Thursday, March 05, 2015

Marrakesh day two

We spend the morning walking through town. It's sunny, cool and dry. The streets are dusty. Families whiz by on old mopeds, mule carts clickety-clack, students creak by on rusty, old bikes. Women wait at the corner with kids in tow to put them in white vans, the Marrakesh school bus. The vast majority of cars on the road are retro Mercedes sedans. That, and the ochre tinge of the earth and buildings and dust make the city feel like an old sepia tint.

We make our way through town to the Henna Café, which is part henna shop, part free community literacy centre. The girls and I choose a pretty pattern for our hands as we sip our mint tea. A diminutive kerchiefed woman parks herself on a very low stool at our feet and starts squeezing the henna mix onto our hands. When the henna is dry, she pats the pattern with a lemon-sugar mix to set the colour and gives us a little white bag to protect our riad's sheets from the dye. Her English/French is as good as our Arabic so we do a lot of smiling and thanking. When the dye is set, we head off to a beautiful old house in the middle of the medina called maison Mouassine, one of the few intact centuries-old houses where elaborate wood and plaster work were uncovered by accident during a renovation. A wonderful opportunity to talk to the kids about how these households worked when they were occupied by harems. The central common space where the meals were taken and the rooms that open on to that central space were living quarters for the individual wives and their children. The medina is far less daunting that our first foray. If you just wander somewhat aimlessly, you see it all and everyone is more than happy to help you find your way once you've decided you want to get someplace specific. Just don't make the mistake of asking for help without first saying hello and asking after the other person's health or happiness. It just isn't done. Wil asked someone a quick question, a la "La fontaine est par la?" and was scolded with a "D'abord, Bonjour..." We won't make that mistake again. Since then we've found the coolest reception warms instantly to an earnest, however pathetic, effort at greetings in Berber or Arabic.

The Place des Ferblantiers, where metal is stretched and punched into the most delicate shapes is right around the corner from our riad. We wander in for lunch and are accosted by men with menus. When we reject the first restaurant's offer and head to a table at the next, the waiters of both places engage in some very macho name-calling. Apparently some unwritten rule has been broken. Eventually the owner of our place comes out to settle the matter with some waving of the dishtowel and very stern words. We dig into some very tasty brochettes and yummy olives. Cats wander around under the table looking for scraps. Next door, a thousand lanterns are on display, twisted and punched recycled metal of every description.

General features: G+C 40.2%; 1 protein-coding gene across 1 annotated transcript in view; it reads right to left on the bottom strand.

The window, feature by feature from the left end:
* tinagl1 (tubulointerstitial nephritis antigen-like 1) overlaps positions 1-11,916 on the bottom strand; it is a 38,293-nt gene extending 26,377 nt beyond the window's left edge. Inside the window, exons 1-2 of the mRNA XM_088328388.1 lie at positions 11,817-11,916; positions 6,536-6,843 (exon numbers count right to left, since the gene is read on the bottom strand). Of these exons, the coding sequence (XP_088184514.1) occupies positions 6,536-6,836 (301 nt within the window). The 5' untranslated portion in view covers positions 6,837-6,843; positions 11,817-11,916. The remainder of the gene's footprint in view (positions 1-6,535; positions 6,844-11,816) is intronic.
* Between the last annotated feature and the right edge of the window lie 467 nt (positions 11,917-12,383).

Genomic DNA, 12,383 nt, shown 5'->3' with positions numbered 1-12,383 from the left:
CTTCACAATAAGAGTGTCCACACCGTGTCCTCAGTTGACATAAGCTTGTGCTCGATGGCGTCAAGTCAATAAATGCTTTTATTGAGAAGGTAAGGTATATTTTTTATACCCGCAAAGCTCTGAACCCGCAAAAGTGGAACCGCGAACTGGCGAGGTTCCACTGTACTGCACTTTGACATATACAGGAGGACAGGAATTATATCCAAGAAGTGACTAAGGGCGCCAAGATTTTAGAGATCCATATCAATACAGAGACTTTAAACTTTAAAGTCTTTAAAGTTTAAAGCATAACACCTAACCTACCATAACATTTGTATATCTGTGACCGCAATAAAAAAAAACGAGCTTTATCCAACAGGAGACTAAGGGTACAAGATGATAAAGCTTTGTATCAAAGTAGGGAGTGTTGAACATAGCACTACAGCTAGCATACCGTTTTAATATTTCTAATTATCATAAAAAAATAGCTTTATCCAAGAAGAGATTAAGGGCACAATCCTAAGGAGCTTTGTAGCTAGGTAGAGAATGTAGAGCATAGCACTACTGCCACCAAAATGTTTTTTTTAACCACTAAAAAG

We decide to take up the riad's offer for a homemade couscous for supper. The first thing that comes to the table is always the bread. The round aghroum — in some places like a flattened portuguese roll and in others a more rustic rough bread — appears in a basket followed by steaming bowls of harira, a hearty lamb-based soup with chickpeas and noodles. Then the couscous is presented in the tagine. Yummy cabbage, carrots, turnip, chickpeas and merguez placed elegantly on a heap of couscous sprinkled with plump little yellow raisins. All of which are piled on top of spiced chicken pieces. We are served by an ancient man with a big smile but very little teeth. I ask how he's doing and he replies not so well because he got a coup de soleil today. The temperature was, at most, 25 and he is as pale as a ghost so it is all a bit mysterious, only slightly less so than the pair of men who keep exiting the basement door with every piece of furniture imaginable, comically bringing tables up the stairs with the legs pointing in the wrong direction and getting snagged. When we move on to dessert the woman who was cooking our dinner comes out of the kitchen and waves goodnight. Probably off to make another dinner for her own family, bundled up in her veil and djellaba for the way home, she has gone from an attractive woman in her fifties to a shapeless old woman. The ritual end to our meal -- a silver tray with five little glasses and a pot of sweet mint tea, poured with flourish from a great height. If it doesn't have bubbles, it's not tea.

With our Renault Kangoo from the airport, tomorrow morning we set off for Imlil and our three day hike in the High Atlas Mountains.

1 comment:

Jules said...

Yummy... Wish I was there